Study outcomes and statistics
The primary outcome was the prevalence of GABHS infection in the adult pharyngitis patients from a low socioeconomic setting. Secondary outcomes included 1) number of prescriptions used for adult pharyngitis; 2) appropriateness of prescribed antibiotics; and 3) diagnostic accuracy of the Modified Centor criteria.
By comparing patients’ culture results, we could determine the prevalence of infection. To determine whether patients received appropriate or inappropriate prescriptions, culture results were compared with antibiotic prescriptions. Sensitivity, specificity, positive predictive and negative predictive value of the McIsaac score approach was determined by ratios of false positives, true positives, false negatives and true negatives.
Total number of patients in study
Males, N (%)
Females, N (%)
Mean age ± SD
26 ± 10.71
Median age ± SD
23 ± 10.71
Antibiotics prescribed by physicians
Appropriateness of antibiotic prescribing when compared to culture results
Culture from throat swab
Positive, N (%)
Negative, N (%)
Total, N (%)
Antibiotics prescribed by physicians for adult pharyngitis patients
Appropriate first-line agents
Appropriate alternative second-line agents
Inappropriate or third-line agents
Broad spectrum penicillins
Erythromycin for patients not reported with penicillin allergy
Antibiotics were prescribed by brand names to 96.2% of patients. Irrespective of which class of antibiotic was prescribed, only 45% (61/135) of patients were prescribed antibiotics at appropriate doses and durations, whereas 55% (74/135) received prescriptions for inappropriate doses and/or durations.
Cross tabulation of McIsaac modification of Centor score and culture
McIsaac modification of Centor score
Culture positivity (N = 137)
100% (95% CI: 0.5–1)
68.7% (95% CI: 0.54–0.7)
12.7% (95% CI: 0.05–0.26)
100% (95% CI: 0.9–1)
This is the first study to look at appropriate antibiotic use for adult pharyngitis in a developing world setting. Our study showed that much antibiotic use is unnecessary for patients who have pharyngitis—probably because most such patients have viral, rather than bacterial, infections. In fact, only 4.3% of the patients in our sample were found to be GABHS+; the rest were likely viral infections.
Furthermore, even when antibiotics are used, physicians are prescribing broader class agents for treatment, such as amoxicillin/clavulanate or macrolides, rather than using the simple narrow-spectrum agents such as penicillin or amoxicillin/ampicillin; even when the antibiotic choice was appropriate, doses and durations of those antibiotics mostly were not. Although benzathine penicillin is recommended by the WHO, we did not see its usage in our study. Our investigation did not interrogate physicians’ motives; however, we speculate that they preferred the ease and lower cost of oral antibiotics to benzathine penicillin, which costs more and requires intramuscular injection.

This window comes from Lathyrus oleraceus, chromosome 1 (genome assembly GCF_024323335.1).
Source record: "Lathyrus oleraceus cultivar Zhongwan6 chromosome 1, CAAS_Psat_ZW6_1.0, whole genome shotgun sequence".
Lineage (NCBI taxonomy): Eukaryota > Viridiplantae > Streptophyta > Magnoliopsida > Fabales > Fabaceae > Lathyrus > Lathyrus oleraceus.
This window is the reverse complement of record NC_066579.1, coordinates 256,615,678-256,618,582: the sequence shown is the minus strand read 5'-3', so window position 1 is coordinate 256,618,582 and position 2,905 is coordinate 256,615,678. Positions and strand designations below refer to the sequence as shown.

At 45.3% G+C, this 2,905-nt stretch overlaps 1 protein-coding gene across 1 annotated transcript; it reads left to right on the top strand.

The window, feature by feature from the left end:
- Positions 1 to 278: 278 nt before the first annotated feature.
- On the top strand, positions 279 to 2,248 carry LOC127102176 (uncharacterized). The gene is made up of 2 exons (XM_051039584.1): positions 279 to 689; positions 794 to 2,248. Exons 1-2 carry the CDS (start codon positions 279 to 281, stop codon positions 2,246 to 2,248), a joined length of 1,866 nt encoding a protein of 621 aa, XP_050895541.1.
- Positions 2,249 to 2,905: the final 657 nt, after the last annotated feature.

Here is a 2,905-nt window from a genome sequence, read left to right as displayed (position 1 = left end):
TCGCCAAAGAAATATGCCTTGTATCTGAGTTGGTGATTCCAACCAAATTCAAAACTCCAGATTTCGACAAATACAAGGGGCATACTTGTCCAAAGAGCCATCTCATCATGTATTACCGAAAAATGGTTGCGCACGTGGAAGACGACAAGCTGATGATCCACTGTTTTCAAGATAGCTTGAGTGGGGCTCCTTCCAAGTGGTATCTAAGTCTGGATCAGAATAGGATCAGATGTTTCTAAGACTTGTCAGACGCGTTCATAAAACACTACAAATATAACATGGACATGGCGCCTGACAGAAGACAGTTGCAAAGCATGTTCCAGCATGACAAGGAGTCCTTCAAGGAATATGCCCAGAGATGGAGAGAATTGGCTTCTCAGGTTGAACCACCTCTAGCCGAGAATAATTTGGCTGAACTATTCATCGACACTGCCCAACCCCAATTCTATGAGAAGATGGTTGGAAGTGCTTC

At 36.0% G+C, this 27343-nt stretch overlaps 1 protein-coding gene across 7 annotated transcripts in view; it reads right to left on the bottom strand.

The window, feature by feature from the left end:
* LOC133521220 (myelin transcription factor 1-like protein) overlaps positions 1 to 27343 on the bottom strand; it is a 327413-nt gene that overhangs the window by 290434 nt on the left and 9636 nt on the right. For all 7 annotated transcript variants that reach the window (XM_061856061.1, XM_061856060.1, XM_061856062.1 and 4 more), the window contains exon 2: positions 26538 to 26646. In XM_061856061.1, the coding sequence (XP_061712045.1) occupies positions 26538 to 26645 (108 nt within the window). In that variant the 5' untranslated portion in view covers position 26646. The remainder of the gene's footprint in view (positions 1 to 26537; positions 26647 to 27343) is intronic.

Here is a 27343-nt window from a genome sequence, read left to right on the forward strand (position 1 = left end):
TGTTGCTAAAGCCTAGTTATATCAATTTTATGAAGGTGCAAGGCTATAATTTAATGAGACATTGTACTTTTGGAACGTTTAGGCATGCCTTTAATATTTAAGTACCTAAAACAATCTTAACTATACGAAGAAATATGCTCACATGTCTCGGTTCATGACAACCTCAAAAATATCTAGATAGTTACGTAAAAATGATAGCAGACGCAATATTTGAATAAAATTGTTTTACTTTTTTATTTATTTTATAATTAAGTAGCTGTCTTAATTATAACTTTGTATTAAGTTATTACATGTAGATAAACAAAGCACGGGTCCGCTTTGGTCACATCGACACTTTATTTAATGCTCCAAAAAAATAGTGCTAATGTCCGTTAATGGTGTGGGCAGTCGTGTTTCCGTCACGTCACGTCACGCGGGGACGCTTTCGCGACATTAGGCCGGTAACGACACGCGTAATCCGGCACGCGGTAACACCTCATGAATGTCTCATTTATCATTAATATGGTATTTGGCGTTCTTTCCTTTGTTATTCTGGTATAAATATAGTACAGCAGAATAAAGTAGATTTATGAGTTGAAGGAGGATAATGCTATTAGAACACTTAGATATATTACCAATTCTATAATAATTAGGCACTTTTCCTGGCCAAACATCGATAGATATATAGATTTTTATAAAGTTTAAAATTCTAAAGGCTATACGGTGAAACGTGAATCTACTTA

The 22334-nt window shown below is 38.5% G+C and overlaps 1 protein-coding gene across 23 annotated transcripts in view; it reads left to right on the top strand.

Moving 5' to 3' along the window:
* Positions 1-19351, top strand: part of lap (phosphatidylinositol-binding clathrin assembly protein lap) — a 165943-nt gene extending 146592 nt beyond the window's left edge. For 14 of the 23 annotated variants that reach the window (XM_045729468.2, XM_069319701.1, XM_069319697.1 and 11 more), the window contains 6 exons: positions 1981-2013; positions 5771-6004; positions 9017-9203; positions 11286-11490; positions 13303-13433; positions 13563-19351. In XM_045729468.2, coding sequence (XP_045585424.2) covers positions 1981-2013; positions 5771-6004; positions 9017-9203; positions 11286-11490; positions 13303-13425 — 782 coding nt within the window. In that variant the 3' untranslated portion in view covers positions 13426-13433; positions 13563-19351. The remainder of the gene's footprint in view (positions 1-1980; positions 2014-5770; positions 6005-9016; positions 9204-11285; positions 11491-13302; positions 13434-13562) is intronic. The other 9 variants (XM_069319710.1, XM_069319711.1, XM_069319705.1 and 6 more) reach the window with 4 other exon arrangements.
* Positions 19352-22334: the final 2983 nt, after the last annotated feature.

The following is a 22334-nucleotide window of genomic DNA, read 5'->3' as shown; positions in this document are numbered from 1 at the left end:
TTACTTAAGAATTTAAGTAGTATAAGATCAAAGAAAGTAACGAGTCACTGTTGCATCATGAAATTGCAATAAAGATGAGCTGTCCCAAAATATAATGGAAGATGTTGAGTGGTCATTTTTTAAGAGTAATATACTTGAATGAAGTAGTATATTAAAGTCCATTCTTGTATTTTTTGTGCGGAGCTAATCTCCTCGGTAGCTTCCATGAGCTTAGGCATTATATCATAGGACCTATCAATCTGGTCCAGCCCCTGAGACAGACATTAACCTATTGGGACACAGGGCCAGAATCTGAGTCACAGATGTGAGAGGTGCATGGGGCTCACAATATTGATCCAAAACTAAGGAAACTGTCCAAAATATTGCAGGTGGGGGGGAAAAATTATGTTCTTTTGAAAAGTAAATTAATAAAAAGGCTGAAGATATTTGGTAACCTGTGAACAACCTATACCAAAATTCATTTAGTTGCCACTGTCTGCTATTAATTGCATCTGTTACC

Although our findings are similar to those of other studies conducted in western countries, the enormity of the problem seems to be much larger in Pakistan due to the large numbers of patients seeking medical attention for pharyngitis [32, 33]. Many factors could have contributed to inappropriate prescribing of antibiotics for pharyngitis. Quality of health care is constrained by costs in developing countries like Pakistan. Therefore, for a common ailment like sore throat, a costly throat swab and culture is not a routine practice. Furthermore, RADT is not an option in our setting because of its unavailability and high cost. Finally, patients generally expect to get the maximum benefit from a physician visit so that they do not have to pay the cost of the next visit. As a result, physicians are burdened with patients’ expectation of providing all care during the patient’s first and only visit. The results of our study would be generalizable to other low income countries such as India, Afghanistan and Bangladesh.